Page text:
Many questions remain about the legality of revised plans to tax savings, investments and property following last year’s court ruling which said the tax office should use actual rather than fictive returns, the Financieele Dagblad reported on Monday.
Tax minister Marnix van Rij has introduced a temporary solution ahead of the shift to a new system in 2027, but the Supreme Court has not yet said if this is an acceptable stop-gap measure.
And until this has happened, the tax office is not dealing with any protests from taxpayers about the temporary solution, the paper said. Nor is the tax office sending any new definitive tax demands.
Last week Van Rij sketched out several new variations to refine the temporary tax but these too are likely to be rejected by the Supreme Court, Bernard Bavinck, a former court judge, told tax publication Weekblad Fiscaal Recht. In particular the impact of setting the wrongs right will present huge problems to the government, Bavinck said.
The need to overhaul the system stems from a December 2021 ruling by the Supreme Court which said the government was wrong to impose a notional ‘flat rate’ savings and assets based on the assumption that savers would earn 4% on their investments.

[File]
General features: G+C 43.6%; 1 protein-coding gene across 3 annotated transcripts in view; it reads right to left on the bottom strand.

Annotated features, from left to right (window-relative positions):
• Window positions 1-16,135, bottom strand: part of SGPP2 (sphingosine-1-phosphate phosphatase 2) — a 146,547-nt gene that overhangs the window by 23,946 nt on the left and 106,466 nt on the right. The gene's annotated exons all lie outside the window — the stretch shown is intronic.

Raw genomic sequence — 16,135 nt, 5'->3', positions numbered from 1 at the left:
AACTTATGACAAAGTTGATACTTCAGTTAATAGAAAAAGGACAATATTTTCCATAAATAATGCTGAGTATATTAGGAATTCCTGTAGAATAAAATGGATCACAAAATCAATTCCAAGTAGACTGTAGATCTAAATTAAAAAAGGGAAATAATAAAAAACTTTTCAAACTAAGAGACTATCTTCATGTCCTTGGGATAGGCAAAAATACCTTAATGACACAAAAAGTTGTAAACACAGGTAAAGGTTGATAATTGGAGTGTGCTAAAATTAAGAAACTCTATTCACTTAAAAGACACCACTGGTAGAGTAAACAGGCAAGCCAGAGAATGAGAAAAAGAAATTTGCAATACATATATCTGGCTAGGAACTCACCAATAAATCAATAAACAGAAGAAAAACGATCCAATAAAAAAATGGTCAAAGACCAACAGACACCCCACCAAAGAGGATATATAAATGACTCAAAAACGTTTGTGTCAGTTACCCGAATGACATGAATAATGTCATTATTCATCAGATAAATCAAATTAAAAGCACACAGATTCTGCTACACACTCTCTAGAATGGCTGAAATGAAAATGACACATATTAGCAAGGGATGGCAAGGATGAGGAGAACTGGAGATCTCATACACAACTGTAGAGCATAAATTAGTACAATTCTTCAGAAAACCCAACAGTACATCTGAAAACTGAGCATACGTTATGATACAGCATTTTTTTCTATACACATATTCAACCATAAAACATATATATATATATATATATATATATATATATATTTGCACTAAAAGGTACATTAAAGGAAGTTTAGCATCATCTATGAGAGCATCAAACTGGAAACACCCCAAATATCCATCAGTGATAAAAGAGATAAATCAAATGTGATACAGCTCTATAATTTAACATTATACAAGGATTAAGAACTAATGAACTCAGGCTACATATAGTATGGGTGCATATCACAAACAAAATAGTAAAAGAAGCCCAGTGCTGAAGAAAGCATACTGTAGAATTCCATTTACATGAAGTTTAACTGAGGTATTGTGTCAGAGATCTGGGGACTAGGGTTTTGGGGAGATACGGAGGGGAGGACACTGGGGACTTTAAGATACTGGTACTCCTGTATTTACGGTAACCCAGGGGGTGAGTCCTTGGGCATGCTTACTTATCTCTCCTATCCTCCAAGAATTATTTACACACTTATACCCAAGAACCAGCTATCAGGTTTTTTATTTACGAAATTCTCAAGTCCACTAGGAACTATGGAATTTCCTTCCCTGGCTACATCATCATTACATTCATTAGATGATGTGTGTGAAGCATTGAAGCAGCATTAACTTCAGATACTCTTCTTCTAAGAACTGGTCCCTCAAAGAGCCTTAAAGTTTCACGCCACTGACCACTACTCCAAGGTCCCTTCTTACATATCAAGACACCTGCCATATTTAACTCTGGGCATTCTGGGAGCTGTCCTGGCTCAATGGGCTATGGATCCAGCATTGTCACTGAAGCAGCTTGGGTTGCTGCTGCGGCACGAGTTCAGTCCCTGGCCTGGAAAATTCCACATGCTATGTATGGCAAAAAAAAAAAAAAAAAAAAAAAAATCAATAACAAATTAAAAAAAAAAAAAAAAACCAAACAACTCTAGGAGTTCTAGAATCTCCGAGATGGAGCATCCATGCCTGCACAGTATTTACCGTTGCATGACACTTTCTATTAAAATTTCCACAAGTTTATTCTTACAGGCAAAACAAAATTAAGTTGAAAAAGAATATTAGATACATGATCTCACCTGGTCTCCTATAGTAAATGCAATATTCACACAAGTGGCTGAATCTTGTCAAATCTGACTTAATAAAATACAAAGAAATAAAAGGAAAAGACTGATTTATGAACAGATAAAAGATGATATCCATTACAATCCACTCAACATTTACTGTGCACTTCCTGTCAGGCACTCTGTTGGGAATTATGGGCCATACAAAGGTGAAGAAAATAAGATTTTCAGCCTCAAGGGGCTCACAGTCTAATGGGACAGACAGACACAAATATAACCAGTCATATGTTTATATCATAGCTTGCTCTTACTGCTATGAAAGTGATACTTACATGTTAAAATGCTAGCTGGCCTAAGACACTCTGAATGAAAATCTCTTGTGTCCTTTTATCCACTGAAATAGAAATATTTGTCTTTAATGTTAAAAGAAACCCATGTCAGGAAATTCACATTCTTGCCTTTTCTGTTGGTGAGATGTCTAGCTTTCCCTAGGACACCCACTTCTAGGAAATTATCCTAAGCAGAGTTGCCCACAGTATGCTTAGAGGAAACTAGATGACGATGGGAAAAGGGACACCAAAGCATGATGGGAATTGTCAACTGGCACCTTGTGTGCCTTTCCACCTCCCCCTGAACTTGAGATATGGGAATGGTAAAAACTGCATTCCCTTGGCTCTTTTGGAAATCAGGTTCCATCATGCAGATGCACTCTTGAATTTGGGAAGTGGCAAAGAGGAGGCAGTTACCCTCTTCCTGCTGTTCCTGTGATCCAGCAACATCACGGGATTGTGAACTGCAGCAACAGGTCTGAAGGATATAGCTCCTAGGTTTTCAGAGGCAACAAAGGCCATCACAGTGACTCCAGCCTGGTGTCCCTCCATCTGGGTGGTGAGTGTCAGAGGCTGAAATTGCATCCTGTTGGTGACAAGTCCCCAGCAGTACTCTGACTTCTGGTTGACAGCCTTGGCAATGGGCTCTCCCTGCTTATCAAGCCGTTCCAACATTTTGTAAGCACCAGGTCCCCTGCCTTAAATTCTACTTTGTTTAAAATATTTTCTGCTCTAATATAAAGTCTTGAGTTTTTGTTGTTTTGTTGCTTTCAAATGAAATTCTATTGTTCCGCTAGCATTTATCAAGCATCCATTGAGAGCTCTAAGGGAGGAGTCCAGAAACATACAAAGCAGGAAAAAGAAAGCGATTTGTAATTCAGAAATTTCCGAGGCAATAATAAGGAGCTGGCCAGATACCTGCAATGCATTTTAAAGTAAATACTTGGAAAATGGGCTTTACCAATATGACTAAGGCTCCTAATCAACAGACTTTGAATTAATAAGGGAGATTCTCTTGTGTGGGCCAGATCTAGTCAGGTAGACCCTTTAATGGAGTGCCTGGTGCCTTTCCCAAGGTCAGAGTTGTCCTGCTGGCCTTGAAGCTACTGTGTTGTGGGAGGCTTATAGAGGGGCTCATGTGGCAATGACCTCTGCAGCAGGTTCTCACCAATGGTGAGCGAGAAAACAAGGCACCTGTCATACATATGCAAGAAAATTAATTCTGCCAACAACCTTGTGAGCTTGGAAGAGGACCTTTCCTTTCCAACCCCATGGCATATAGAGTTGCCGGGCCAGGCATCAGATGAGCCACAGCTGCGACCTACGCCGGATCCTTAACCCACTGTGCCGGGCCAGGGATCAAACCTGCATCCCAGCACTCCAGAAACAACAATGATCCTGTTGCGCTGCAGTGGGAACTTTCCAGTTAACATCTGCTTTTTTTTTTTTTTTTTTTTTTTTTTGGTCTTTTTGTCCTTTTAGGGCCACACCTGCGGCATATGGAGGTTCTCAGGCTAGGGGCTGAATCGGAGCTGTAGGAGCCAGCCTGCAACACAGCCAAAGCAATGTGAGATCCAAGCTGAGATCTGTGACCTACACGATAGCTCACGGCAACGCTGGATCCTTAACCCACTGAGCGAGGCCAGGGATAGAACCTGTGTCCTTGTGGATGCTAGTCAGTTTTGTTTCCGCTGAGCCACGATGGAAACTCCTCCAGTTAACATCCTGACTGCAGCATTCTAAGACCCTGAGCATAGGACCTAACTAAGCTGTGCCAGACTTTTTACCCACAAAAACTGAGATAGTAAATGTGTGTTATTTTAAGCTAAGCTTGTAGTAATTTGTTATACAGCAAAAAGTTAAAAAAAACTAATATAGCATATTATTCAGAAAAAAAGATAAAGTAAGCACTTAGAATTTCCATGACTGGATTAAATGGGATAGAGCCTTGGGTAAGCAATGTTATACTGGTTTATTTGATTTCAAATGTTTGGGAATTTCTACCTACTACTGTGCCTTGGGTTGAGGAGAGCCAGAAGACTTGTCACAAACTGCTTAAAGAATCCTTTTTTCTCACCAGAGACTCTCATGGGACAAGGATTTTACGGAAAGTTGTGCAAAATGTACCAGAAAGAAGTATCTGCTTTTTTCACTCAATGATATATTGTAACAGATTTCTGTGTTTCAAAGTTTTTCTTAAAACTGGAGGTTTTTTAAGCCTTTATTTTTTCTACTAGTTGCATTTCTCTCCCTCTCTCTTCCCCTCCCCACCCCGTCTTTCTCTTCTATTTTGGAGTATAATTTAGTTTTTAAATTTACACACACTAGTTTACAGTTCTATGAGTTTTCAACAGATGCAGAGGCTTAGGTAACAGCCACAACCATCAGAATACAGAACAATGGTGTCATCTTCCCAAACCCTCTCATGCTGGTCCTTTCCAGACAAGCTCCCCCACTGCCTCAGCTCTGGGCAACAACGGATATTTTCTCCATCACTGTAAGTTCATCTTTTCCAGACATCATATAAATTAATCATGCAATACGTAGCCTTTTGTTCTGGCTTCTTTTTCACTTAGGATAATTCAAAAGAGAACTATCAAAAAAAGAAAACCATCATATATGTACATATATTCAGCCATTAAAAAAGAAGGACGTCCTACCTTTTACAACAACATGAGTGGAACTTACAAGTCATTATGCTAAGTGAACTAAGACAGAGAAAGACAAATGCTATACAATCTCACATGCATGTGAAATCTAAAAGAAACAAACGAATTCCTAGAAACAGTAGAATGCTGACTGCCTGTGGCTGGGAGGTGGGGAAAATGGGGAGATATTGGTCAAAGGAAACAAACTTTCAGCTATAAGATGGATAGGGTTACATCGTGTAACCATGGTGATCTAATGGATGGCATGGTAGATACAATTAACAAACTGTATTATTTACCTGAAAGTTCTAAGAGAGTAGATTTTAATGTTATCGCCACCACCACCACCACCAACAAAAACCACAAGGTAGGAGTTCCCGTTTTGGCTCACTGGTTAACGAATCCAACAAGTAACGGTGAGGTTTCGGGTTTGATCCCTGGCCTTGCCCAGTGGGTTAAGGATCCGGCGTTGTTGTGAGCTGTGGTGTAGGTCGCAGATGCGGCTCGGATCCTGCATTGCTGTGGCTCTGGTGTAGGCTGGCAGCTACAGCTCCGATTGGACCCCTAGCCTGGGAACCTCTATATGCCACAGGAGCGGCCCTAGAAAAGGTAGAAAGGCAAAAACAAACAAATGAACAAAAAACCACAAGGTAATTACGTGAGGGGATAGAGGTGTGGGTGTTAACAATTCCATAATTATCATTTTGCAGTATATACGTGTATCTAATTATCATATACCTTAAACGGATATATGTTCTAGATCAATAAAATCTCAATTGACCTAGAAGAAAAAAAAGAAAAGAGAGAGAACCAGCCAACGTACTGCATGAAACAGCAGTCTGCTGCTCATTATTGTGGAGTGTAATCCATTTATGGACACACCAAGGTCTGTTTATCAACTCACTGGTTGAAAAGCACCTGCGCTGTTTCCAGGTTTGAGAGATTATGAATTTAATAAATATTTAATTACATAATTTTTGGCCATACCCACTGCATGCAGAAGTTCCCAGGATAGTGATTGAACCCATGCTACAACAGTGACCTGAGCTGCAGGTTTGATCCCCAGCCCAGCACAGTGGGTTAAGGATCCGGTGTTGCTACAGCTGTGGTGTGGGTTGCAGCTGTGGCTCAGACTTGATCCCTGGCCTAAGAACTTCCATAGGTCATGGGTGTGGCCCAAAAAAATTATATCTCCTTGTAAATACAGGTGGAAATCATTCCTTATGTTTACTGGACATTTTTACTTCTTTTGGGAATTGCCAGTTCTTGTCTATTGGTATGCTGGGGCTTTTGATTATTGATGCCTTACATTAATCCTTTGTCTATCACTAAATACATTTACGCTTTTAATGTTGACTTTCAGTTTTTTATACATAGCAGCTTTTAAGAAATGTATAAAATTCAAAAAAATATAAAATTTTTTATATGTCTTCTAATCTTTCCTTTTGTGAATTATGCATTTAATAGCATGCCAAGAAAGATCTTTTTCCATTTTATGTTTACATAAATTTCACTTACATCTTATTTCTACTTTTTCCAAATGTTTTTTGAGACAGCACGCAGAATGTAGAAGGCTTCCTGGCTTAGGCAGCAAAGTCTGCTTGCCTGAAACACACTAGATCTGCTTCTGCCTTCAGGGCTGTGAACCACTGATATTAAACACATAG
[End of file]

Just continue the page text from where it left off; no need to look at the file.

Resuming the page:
The transitional system still uses notional rates but distinguishes between savings, which are currently taxed at 0.01%, investments, which are subject to a variable rate of around 6%, and debts, where the rate is around 2.5%.
In March Dutch investors’ association VEB said it is taking legal action against the government’s decision to use a notional return of 5.5% to calculate the tax on assets over 2022, arguing the real figure is -14%.
Van Rij will debate his suggested changes to the transitional arrangement with MPs on May 9.
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